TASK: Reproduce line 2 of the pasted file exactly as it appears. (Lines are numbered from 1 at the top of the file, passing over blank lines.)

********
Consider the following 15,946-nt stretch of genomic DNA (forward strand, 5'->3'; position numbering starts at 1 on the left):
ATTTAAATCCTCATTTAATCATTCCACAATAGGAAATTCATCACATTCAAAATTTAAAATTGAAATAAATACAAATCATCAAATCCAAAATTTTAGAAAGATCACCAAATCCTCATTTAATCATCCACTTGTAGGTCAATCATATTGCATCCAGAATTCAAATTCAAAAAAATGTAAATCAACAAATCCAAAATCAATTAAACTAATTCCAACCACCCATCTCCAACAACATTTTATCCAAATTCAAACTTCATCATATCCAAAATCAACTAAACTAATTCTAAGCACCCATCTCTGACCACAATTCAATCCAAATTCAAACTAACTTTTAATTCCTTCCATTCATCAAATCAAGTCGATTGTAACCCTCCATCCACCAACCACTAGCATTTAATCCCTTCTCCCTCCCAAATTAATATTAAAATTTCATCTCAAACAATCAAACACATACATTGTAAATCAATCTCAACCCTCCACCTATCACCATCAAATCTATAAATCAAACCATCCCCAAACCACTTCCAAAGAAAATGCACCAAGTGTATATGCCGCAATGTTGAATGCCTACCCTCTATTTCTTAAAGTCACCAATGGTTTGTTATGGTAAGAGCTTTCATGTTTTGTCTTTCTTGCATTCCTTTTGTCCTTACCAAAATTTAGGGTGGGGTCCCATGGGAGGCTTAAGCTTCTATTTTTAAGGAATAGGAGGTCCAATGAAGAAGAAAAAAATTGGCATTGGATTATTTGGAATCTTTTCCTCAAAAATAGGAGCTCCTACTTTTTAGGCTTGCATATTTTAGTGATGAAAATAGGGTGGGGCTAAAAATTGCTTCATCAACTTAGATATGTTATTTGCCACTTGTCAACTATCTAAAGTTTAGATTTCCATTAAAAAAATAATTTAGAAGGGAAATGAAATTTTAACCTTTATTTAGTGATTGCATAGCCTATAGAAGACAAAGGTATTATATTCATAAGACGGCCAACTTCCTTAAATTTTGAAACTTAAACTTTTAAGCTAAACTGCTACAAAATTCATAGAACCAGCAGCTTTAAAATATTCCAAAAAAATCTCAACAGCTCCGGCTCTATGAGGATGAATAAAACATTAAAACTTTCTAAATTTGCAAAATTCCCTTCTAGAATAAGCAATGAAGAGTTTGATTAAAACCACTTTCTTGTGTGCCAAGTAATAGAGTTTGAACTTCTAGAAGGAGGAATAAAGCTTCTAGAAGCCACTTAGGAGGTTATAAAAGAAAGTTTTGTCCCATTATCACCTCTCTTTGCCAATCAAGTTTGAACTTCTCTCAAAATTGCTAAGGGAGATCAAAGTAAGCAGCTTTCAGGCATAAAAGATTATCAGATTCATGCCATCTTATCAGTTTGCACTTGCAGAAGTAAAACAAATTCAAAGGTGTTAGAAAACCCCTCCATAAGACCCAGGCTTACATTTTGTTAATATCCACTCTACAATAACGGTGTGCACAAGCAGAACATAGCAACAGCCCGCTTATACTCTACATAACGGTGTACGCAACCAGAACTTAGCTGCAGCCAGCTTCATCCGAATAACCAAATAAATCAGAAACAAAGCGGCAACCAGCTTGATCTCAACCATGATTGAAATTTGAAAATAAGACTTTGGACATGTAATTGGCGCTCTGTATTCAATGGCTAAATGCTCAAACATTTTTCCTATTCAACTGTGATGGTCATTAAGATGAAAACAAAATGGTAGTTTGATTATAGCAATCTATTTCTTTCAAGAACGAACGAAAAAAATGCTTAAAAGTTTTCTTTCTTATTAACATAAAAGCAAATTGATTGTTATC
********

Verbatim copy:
ATTTAAATCCTCATTTAATCATTCCACAATAGGAAATTCATCACATTCAAAATTTAAAATTGAAATAAATACAAATCATCAAATCCAAAATTTTAGAAAGATCACCAAATCCTCATTTAATCATCCACTTGTAGGTCAATCATATTGCATCCAGAATTCAAATTCAAAAAAATGTAAATCAACAAATCCAAAATCAATTAAACTAATTCCAACCACCCATCTCCAACAACATTTTATCCAAATTCAAACTTCATCATATCCAAAATCAACTAAACTAATTCTAAGCACCCATCTCTGACCACAATTCAATCCAAATTCAAACTAACTTTTAATTCCTTCCATTCATCAAATCAAGTCGATTGTAACCCTCCATCCACCAACCACTAGCATTTAATCCCTTCTCCCTCCCAAATTAATATTAAAATTTCATCTCAAACAATCAAACACATACATTGTAAATCAATCTCAACCCTCCACCTATCACCATCAAATCTATAAATCAAACCATCCCCAAACCACTTCCAAAGAAAATGCACCAAGTGTATATGCCGCAATGTTGAATGCCTACCCTCTATTTCTTAAAGTCACCAATGGTTTGTTATGGTAAGAGCTTTCATGTTTTGTCTTTCTTGCATTCCTTTTGTCCTTACCAAAATTTAGGGTGGGGTCCCATGGGAGGCTTAAGCTTCTATTTTTAAGGAATAGGAGGTCCAATGAAGAAGAAAAAAATTGGCATTGGATTATTTGGAATCTTTTCCTCAAAAATAGGAGCTCCTACTTTTTAGGCTTGCATATTTTAGTGATGAAAATAGGGTGGGGCTAAAAATTGCTTCATCAACTTAGATATGTTATTTGCCACTTGTCAACTATCTAAAGTTTAGATTTCCATTAAAAAAATAATTTAGAAGGGAAATGAAATTTTAACCTTTATTTAGTGATTGCATAGCCTATAGAAGACAAAGGTATTATATTCATAAGACGGCCAACTTCCTTAAATTTTGAAACTTAAACTTTTAAGCTAAACTGCTACAAAATTCATAGAACCAGCAGCTTTAAAATATTCCAAAAAAATCTCAACAGCTCCGGCTCTATGAGGATGAATAAAACATTAAAACTTTCTAAATTTGCAAAATTCCCTTCTAGAATAAGCAATGAAGAGTTTGATTAAAACCACTTTCTTGTGTGCCAAGTAATAGAGTTTGAACTTCTAGAAGGAGGAATAAAGCTTCTAGAAGCCACTTAGGAGGTTATAAAAGAAAGTTTTGTCCCATTATCACCTCTCTTTGCCAATCAAGTTTGAACTTCTCTCAAAATTGCTAAGGGAGATCAAAGTAAGCAGCTTTCAGGCATAAAAGATTATCAGATTCATGCCATCTTATCAGTTTGCACTTGCAGAAGTAAAACAAATTCAAAGGTGTTAGAAAACCCCTCCATAAGACCCAGGCTTACATTTTGTTAATATCCACTCTACAATAACGGTGTGCACAAGCAGAACATAGCAACAGCCCGCTTATACTCTACATAACGGTGTACGCAACCAGAACTTAGCTGCAGCCAGCTTCATCCGAATAACCAAATAAATCAGAAACAAAGCGGCAACCAGCTTGATCTCAACCATGATTGAAATTTGAAAATAAGACTTTGGACATGTAATTGGCGCTCTGTATTCAATGGCTAAATGCTCAAACATTTTTCCTATTCAACTGTGATGGTCATTAAGATGAAAACAAAATGGTAGTTTGATTATAGCAATCTATTTCTTTCAAGAACGAACGAAAAAAATGCTTAAAAGTTTTCTTTCTTATTAACATAAAAGCAAATTGATTGTTATC